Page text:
Tuesday, January 22, 2013

The Last Juror (Classic)

This classic post from 2005 is about legal thrillers & Isaiah 6 & what that might mean for each of us...

I'm about 3/4 way through John Grisham's The Last Juror, which is probably the 10th or 11th Grisham book I've read. (OK, I just went up to Amazon.com and counted - this is actually my 15th Grisham novel. I didn't actually make it all the way through Skipping Christmas, but I'm counting it anyway.) 

I'm really enjoying the book so far - he captures the feel of northern Mississippi almost perfectly, as well as the disorientation someone from the "North" can experience moving into the small town South. (Since I served a church in northern Mississippi as a summer youth minister, I'm stunned at Grisham's ability to peg those feelings accurately.) 

Here's what I'm afraid of, though. I'm afraid this is going to be the typical John Grisham novel. 

"What do you mean by that, Mark?", you ask. And I, as the writer of this piece, am obliged to let you in on a little secret. Mr. Grisham has a disturbing tendency to write 7/8's of a brilliant novel followed by a slapdash ending that is vaguely unsatisfactory. 

Witness The Firm, which is an amazing thriller novel with legal implications that devolves in the last 20 pages as the bad guys turn stupid and the good guy becomes darn near omnipotent. Or The Partner, which comes to its depressing logical moral conclusion way too quickly. (We won't even talk about The Brethren, which is filled with unlikable characters doing unlikable things coming to justly deserved ends... or The Client, which is just a profoundly silly book.) 

I must pause a moment to give Mr. Grisham credit where credit is due: The Pelican Brief is a good movie and a great book, one of my favorite legal thrillers. The Runaway Jury made me laugh. And The Testament is one of the best "Christian" novels I've read. 

BTW, I have the same fears about my own life. I don't want to spend 7/8's of my earthly existence making a difference in the lives of people, then spend the last eighth coasting to the finish line. 

Look, this isn't just about retirement. In fact, that's the least of my worries right now. It's about my moral character - the way I stick to what I believe. 

The weird cross-pollination of John Grisham & Joe Broussard's sermon this last Sunday (way to go, Joe!) is what sparked all this. Joe spoke about Isaiah 6, which starts out telling us that "in the year that King Uzziah died..." A seemingly inconsequential detail from Isaiah, intended to set the story in time - like if I'd said "in the year the Beatles broke up".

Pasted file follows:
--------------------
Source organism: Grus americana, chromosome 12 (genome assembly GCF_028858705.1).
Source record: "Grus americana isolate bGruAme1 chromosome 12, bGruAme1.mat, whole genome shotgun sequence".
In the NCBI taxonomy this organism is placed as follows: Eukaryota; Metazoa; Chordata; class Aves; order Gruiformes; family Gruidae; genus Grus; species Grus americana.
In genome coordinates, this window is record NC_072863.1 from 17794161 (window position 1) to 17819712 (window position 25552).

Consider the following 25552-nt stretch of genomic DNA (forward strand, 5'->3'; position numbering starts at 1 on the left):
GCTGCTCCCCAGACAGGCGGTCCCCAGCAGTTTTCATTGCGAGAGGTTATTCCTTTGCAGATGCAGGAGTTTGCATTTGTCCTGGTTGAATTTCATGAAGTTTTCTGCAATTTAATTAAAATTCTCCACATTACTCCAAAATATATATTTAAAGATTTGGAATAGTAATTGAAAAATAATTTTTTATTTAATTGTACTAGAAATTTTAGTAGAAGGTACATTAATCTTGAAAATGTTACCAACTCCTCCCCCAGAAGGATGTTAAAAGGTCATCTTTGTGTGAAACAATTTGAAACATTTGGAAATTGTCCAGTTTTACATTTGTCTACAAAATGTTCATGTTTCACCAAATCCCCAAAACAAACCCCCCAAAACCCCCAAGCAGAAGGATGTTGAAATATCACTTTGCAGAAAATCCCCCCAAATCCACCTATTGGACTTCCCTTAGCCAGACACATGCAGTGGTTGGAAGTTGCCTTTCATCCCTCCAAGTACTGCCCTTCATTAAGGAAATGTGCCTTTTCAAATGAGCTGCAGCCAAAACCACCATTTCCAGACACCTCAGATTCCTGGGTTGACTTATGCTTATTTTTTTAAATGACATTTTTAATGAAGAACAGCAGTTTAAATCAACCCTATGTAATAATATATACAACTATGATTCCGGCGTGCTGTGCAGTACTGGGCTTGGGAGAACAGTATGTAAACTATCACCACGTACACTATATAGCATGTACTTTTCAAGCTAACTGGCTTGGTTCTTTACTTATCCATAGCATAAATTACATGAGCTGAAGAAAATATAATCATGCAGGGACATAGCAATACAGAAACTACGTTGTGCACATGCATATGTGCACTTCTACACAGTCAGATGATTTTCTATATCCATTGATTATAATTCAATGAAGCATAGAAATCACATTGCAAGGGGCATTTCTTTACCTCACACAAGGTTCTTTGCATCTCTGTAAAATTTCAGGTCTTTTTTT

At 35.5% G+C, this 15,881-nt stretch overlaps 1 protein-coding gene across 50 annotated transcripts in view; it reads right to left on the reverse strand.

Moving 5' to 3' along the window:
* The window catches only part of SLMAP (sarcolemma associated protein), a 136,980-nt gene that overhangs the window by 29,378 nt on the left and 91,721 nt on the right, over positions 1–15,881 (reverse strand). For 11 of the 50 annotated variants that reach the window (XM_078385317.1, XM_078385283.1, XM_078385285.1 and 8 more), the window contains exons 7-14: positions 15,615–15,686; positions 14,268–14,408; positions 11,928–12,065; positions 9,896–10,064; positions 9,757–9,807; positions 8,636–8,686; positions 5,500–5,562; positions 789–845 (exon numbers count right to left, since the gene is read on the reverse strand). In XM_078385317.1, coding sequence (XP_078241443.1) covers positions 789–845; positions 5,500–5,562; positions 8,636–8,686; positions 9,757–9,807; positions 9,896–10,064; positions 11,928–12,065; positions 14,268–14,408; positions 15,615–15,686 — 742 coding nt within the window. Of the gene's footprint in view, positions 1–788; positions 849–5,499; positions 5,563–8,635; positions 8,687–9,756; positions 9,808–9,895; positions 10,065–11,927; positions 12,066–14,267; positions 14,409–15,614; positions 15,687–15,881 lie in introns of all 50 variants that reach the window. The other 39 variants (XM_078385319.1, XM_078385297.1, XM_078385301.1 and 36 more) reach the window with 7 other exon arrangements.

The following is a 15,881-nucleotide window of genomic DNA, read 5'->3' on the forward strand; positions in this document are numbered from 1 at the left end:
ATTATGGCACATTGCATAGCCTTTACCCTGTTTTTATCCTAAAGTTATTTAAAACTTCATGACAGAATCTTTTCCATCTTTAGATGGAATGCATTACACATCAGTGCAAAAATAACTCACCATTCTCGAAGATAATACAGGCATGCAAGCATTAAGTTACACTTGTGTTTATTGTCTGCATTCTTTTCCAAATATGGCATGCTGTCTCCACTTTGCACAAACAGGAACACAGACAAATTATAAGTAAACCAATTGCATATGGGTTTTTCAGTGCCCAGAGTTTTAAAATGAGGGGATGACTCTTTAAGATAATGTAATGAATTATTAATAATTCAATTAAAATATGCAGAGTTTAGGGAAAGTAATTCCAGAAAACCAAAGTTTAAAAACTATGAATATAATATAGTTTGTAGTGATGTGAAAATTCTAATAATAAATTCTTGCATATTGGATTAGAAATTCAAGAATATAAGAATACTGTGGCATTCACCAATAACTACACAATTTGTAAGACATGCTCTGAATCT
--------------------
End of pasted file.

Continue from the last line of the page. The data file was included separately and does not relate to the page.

Ah, but there's more to the story than that. Uzziah was a pretty decent king (and, let me tell you, decent kings weren't exactly falling out of the sky in ancient Israel). According to 2nd Chronicles 26, he "did what was right in the eyes of the Lord." (This, as well, was a pretty rare commodity.) He rebuilt Jerusalem, opened more land for farming, and helped increase the strength and technology of the army. (This guy could run for president!) He reigned for 52 years. But... (you knew it was coming, right?)  
But then the strength & success went to his head. Arrogant & proud, he fell. One day, contemptuous of GOD he walked into The Temple of GOD like he owned it and took over, burning incense on the Incense Altar. The priest Azariah, backed up by eighty brave priests of GOD tried to prevent him. They confronted Uzziah: "You must not, you cannot do this, Uzziah - only the Aaronite priests, especially consecrated for the work, are permitted to burn incense. Get out of God's Temple; you are unfaithful and a disgrace!" 

But Uzziah, censer in hand, was already in the middle of doing it and angrily rebuffed the priests. He lost his temper; angry words were exchanged--and then, even as they quarreled, a skin disease appeared on his forehead. As soon as they saw it, the chief priest Azariah and the other priests got him out of there as fast as they could. He hurried out--he knew that GOD then and there had given him the disease. Uzziah had his skin disease for the rest of his life and had to live in quarantine; he was not permitted to set foot in The Temple of GOD. His son Jotham, who managed the royal palace, took over the government of the country.
2nd Chronicles 26:16-21 (The Message)
Ouch.Uzziah ended his days alone when "strength & success went to his head." It doesn't invalidate the good he did, but it drastically decreased his opportunities to enjoy it. 

So the questions start ping-ponging off the walls of my mind:
  1. where do I trust in my own "strength & success"?
  2. am I pacing myself to live a "right in the eyes of the Lord" life, or am I burning myself out emotionally, physically & spiritually?
  3. who is speaking truth into my life about where my actions are taking me... and am I listening?
What about you? Are the choices you're making going to lead you into quarantine... or deeper & closer to Jesus Christ?

Monday, January 21, 2013

Making Special Teams Special Again...

...while I really enjoy designer Stephen Glenn's football board game 1st & Goal and thought that the individual dice sets for each team was a great idea, I haven't enjoyed the "duct tape & bailing wire" d20 fix that was originally published to deal with how these wildly varying expansion team dice sets messed with the base game's special teams rules.

Well, my griping days are over - somehow I missed that Stephen and R&R Games have web-published individual cards for each expansion team that allows you to play by the original rules without having 70 yard field goals. (You can download them as a PDF from the R&R Games website.)

If you have NO IDEA what I'm talking about, you can read Erik Arneson's excellent review of 1st & Goal on the Opinionated Gamers website. (Erik was the winner of the 1st & Goal tournament at The Gathering of Friends last year... and knocked me out in the 3rd round on his way to victory. Sigh.)